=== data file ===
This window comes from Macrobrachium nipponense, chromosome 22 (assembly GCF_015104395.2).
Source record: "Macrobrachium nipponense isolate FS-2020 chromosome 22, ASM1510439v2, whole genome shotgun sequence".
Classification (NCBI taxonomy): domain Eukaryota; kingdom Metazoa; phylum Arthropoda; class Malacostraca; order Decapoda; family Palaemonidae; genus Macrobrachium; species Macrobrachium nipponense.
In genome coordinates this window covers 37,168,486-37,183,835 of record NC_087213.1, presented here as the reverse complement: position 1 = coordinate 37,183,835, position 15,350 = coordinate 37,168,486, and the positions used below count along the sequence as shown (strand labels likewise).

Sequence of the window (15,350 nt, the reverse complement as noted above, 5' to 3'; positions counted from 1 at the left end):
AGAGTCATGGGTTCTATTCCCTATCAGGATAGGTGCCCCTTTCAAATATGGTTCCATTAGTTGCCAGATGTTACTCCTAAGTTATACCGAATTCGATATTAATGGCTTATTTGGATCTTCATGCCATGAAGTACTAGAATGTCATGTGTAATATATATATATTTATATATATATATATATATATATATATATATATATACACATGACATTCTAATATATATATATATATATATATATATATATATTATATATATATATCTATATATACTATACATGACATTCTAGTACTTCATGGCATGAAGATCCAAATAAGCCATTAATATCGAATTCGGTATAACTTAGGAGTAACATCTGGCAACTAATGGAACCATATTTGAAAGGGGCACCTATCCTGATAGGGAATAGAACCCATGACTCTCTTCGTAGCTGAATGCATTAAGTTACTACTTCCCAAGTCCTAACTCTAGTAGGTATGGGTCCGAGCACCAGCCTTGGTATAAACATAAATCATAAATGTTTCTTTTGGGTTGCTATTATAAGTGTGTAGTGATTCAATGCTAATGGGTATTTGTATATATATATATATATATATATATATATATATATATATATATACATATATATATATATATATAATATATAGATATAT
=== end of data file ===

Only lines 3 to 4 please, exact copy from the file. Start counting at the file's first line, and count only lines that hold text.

Classification (NCBI taxonomy): domain Eukaryota; kingdom Metazoa; phylum Arthropoda; class Malacostraca; order Decapoda; family Palaemonidae; genus Macrobrachium; species Macrobrachium nipponense.
In genome coordinates this window covers 37,168,486-37,183,835 of record NC_087213.1, presented here as the reverse complement: position 1 = coordinate 37,183,835, position 15,350 = coordinate 37,168,486, and the positions used below count along the sequence as shown (strand labels likewise).